From this story comes the popular saying that “Columbus was the first man to … put an egg standing up and that they use the expression “like egg of Columbus” to describe something that seemed complex or difficult and that results easy or straightforward once understood.

Putting the Canary Islands as a witness at the time of this event along with other historical representations, you might recognize some of the steps that occur for any kind of project or company. Studying and preparing, with foreign aid and favorable winds, positive circumstances, conviction and faith, being constant, adventure, with all its challenges and uncertainties included, ultimately, success, satisfaction and reward as a result of the above.

The Manila Shawl

Exquisite and colorful garment which takes its name from the city of Manila, capital of the former Spanish colony of the Philippines, where a great quantity of products from the Orient were shipped by Spanish galleons to be brought to Spain.

Mantón de Manila en la Casa de Los Balcones
The shawl was a great success especially in Seville where it began to be used between the singers and “dancers” of flamenco. It also enjoyed a quick popularity in Mexico, with these two areas “driving” of the garment to be the main commerce of the major routes in maritime trade in the sixteenth century.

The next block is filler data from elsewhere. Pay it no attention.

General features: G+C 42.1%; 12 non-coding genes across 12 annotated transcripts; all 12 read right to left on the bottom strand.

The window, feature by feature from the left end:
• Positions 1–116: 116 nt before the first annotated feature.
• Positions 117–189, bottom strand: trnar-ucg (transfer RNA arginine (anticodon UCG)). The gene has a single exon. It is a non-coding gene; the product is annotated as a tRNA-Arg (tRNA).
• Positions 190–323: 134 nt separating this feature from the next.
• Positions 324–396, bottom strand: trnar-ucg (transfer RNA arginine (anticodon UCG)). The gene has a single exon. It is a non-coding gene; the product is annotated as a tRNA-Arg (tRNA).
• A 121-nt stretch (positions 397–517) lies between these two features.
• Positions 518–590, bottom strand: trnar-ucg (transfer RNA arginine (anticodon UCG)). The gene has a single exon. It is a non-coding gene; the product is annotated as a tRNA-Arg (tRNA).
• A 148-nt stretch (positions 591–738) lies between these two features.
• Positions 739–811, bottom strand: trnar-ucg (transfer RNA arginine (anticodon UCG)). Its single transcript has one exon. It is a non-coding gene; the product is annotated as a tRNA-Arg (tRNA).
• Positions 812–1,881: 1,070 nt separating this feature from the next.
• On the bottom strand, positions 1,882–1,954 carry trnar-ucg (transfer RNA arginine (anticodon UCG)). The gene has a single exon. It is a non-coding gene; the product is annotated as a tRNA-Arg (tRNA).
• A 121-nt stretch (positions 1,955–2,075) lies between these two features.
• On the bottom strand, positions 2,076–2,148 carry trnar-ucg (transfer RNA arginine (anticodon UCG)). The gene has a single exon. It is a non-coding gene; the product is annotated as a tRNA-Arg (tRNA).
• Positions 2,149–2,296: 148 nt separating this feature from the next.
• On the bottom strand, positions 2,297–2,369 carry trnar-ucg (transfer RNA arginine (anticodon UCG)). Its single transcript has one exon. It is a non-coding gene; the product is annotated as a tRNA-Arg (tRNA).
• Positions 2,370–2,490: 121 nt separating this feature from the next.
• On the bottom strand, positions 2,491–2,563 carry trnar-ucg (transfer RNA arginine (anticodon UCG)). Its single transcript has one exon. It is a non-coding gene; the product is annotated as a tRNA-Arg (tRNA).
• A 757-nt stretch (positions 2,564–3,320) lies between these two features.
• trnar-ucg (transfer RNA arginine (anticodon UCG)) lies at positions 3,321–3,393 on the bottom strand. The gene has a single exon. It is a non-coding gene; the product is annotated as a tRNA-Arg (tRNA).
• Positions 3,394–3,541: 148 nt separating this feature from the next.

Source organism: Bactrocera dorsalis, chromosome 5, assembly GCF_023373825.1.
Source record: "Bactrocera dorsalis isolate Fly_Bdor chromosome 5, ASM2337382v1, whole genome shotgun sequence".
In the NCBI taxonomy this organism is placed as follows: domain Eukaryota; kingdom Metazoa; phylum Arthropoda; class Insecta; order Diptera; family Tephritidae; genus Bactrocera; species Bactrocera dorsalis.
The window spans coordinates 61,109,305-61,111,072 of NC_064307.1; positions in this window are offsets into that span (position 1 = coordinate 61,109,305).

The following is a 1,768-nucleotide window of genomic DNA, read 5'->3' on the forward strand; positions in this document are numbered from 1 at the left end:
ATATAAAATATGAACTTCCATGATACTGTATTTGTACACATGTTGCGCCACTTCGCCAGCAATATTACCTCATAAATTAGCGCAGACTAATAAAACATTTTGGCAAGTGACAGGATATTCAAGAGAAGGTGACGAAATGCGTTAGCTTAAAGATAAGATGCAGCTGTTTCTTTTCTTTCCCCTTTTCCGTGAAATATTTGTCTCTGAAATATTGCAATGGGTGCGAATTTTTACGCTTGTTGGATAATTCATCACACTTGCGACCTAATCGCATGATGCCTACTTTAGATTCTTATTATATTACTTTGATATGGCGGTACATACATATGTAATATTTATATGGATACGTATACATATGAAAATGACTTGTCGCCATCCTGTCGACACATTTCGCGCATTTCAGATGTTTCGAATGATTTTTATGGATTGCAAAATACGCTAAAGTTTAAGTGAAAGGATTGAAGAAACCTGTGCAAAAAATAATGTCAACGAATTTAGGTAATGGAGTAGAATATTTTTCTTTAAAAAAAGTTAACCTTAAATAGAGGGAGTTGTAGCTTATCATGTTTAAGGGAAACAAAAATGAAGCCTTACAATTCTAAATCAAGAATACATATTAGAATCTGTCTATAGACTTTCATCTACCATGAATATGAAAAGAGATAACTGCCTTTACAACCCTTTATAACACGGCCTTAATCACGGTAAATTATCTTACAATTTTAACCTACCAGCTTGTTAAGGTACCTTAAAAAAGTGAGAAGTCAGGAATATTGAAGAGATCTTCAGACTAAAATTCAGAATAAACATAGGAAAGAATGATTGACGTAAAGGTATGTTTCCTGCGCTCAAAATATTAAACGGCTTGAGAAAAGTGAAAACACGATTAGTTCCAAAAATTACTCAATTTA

Diferentes Mantones de Manila disponibles en la Casa de Los Balcones
However, this peculiar garment has its origin in China. They were made of silk and hand embroidered. The decorative motifs, originally were mainly bamboo, dragons and pagodas; but because of the Spanish preferences and to facilitate marketing were changed by more typical motifs of our culture such as flowers, birds, medallions and flower-pots. One of the motifs that has had most acceptance has always been roses, perhaps fot its symbolism reflected in the Passion of Christ. There are some who adjudicate meanings to each type of flower and so lily is purity; Daisy: impatience; rose: secret; sunflower: fidelity…

Mantón de Manila en la Casa de Los Balcones
It notes that the first Shawls of Manila had no fringes. It was in Spain where they were added. The lattice fringe and the sumptuous and elaborate embroidery, are primarily responsible for the high cost, but undoubtedly, also, for its great beauty.